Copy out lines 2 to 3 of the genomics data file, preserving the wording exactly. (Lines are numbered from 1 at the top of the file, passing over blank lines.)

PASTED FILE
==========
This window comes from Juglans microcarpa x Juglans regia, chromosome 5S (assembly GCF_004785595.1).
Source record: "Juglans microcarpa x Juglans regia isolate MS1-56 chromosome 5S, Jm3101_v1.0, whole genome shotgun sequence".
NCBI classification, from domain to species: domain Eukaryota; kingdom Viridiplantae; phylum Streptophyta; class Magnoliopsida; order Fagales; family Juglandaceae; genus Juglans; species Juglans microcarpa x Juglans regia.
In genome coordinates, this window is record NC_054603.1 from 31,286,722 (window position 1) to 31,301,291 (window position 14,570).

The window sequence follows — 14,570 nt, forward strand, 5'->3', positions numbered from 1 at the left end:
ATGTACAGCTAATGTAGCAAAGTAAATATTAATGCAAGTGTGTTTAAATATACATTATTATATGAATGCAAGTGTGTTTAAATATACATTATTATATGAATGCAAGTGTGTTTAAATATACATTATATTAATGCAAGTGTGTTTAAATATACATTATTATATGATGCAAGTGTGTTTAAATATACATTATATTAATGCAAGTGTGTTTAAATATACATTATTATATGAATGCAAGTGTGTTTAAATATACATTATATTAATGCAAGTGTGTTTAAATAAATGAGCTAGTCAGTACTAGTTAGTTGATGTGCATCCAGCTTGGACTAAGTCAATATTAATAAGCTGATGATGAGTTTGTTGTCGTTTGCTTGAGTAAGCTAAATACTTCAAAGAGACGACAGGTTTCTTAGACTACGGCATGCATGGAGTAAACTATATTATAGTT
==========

Source record: "Juglans microcarpa x Juglans regia isolate MS1-56 chromosome 5S, Jm3101_v1.0, whole genome shotgun sequence".
NCBI classification, from domain to species: domain Eukaryota; kingdom Viridiplantae; phylum Streptophyta; class Magnoliopsida; order Fagales; family Juglandaceae; genus Juglans; species Juglans microcarpa x Juglans regia.